Palmerston North, New Zealand

Word War with Cac the Proofreader – Understanding Jokes…

Word War with Cac the Proofreader – Understanding Jokes…



• An Oxford comma walks into a bar where it spends the evening watching the television, getting drunk, and smoking cigars.  
• A dangling participle walks into a bar. Enjoying a cocktail and chatting with the bartender, the evening passes pleasantly. 
• A bar was walked into by the passive voice. 
• An oxymoron walked into a bar, and the silence was deafening. 
• Two quotation marks walk into a “bar.” 
• A malapropism walks into a bar, looking for all intensive purposes like a wolf in cheap clothing, muttering epitaphs and casting dispersions on his magnificent other, who takes him for granite. 
• Hyperbole totally rips into this insane bar and absolutely destroys everything. 
• A question mark walks into a bar? 
• A non sequitur walks into a bar. In a strong wind, even turkeys can fly. 
• Papyrus and Comic Sans walk into a bar. The bartender says, “Get out — we don’t serve your type.” 
• A mixed metaphor walks into a bar, seeing the handwriting on the wall but hoping to nip it in the bud. 
• A comma splice walks into a bar, it has a drink and then leaves. 
• Three intransitive verbs walk into a bar. They sit. They converse. They depart. 
• A synonym strolls into a tavern. 
• At the end of the day, a cliché walks into a bar — fresh as a daisy, cute as a button, and sharp as a tack. 
• A run-on sentence walks into a bar it starts flirting. With a cute little sentence fragment.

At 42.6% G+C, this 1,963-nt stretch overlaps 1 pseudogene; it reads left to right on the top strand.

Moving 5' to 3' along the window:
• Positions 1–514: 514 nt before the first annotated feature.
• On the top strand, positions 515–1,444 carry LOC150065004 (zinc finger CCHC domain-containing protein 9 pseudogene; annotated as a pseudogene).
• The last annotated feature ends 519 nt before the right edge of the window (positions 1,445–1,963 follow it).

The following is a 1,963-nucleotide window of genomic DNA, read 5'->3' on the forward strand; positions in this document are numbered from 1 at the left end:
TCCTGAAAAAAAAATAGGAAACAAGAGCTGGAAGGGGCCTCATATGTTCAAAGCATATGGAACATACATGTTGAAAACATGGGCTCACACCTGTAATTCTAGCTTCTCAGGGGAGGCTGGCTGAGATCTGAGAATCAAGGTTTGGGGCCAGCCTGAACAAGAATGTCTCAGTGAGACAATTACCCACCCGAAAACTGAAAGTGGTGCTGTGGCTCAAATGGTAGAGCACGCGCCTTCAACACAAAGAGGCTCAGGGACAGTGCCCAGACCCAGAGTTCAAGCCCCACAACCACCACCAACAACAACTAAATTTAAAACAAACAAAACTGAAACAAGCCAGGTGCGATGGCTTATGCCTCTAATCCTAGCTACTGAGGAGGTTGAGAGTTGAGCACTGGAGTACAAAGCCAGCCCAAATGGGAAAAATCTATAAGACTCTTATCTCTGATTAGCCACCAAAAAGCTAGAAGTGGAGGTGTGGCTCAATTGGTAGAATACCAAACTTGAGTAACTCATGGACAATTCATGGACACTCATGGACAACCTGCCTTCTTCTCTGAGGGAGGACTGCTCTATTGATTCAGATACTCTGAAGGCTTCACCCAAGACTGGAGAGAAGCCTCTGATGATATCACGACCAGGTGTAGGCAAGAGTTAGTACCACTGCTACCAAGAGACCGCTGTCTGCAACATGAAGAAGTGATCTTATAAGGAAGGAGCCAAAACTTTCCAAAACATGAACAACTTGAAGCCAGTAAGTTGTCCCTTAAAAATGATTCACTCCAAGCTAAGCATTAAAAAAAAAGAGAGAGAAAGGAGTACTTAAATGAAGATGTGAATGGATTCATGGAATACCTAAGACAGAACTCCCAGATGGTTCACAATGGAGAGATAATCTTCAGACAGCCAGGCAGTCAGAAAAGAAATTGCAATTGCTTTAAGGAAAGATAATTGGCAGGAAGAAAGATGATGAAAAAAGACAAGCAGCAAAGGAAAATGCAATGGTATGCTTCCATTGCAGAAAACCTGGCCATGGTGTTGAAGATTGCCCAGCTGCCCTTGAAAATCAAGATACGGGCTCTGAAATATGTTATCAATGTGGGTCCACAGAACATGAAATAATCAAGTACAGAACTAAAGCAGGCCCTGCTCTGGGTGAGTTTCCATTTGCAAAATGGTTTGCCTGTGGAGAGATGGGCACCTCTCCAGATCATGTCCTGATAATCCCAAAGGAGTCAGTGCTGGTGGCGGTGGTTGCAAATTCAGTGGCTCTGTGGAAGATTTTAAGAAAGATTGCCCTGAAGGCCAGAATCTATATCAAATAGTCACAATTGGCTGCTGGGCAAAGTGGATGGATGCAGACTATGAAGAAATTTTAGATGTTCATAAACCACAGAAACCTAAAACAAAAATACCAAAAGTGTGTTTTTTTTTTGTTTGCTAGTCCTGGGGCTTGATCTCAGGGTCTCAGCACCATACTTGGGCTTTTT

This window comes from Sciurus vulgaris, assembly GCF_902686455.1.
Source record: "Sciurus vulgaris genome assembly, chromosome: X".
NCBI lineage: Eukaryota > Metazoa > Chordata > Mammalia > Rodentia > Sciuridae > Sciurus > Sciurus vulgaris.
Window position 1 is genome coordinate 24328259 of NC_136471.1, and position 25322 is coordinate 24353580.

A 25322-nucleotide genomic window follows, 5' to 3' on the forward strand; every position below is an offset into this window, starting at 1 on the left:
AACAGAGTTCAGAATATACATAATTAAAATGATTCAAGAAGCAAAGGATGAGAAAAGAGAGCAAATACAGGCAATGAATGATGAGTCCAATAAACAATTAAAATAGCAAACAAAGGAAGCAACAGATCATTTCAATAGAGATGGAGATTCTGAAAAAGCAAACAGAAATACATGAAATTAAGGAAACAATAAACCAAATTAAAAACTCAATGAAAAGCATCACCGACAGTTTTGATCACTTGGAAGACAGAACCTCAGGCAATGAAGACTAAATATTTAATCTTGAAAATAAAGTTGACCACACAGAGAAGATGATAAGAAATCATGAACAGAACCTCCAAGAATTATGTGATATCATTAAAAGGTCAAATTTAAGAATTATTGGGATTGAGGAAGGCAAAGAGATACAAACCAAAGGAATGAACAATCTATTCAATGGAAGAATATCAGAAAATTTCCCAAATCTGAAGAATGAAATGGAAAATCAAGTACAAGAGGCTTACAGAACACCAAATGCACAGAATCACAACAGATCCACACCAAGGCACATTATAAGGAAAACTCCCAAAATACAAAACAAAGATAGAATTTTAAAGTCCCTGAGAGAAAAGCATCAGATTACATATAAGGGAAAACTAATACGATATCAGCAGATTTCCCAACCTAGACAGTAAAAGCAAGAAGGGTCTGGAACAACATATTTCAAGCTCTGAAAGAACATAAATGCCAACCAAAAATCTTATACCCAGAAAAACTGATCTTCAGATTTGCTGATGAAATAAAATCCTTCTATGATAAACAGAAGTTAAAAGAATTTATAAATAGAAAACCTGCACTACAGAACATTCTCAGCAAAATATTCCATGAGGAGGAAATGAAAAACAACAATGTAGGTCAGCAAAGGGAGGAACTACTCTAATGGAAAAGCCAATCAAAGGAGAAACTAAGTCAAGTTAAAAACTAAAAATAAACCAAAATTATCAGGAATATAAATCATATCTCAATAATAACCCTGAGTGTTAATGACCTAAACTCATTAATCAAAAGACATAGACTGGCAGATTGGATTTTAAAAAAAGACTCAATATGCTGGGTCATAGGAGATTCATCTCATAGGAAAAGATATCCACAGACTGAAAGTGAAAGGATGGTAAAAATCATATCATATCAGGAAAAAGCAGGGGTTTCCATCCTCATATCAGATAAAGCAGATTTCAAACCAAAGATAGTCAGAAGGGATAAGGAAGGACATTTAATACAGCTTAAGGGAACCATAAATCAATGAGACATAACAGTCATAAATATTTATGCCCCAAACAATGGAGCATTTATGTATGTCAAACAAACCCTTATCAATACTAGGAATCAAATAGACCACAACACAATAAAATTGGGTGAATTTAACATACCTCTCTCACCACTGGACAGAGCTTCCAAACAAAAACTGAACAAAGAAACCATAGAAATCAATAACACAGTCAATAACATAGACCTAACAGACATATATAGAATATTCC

• Falling slowly, softly falling, the chiasmus collapses to the bar floor. 
• A figure of speech literally walks into a bar and ends up getting figuratively hammered. 
• An allusion walks into a bar, despite the fact that alcohol is its Achilles heel. 
• The subjunctive would have walked into a bar, had it only known. 
• A misplaced modifier walks into a bar owned a man with a glass eye named Ralph. 
• The past, present, and future walked into a bar. It was tense. 
• A dyslexic walks into a bra. 
• A verb walks into a bar, sees a beautiful noun, and suggests they conjugate. The noun declines. 
• A simile walks into a bar, as parched as a desert. 
• A gerund and an infinitive walk into a bar, drinking to forget. 
• A hyphenated word and a non-hyphenated word walk into a bar and the bartender nearly chokes on the irony.


the pen is mightier than the sword!

Cac The Proofreader
Committed. Accurate. Consistent.


6 Responses

  1. Mark Schultz says:

    I love this type of humor. If you haven’t already, check out the humor page on my website, you will enjoy it. http://www.wordrefiner.com/hyper-speller-humor

  2. Mark Schultz says:

    Reblogged this on wordrefiner.

Leave a Reply

%d bloggers like this: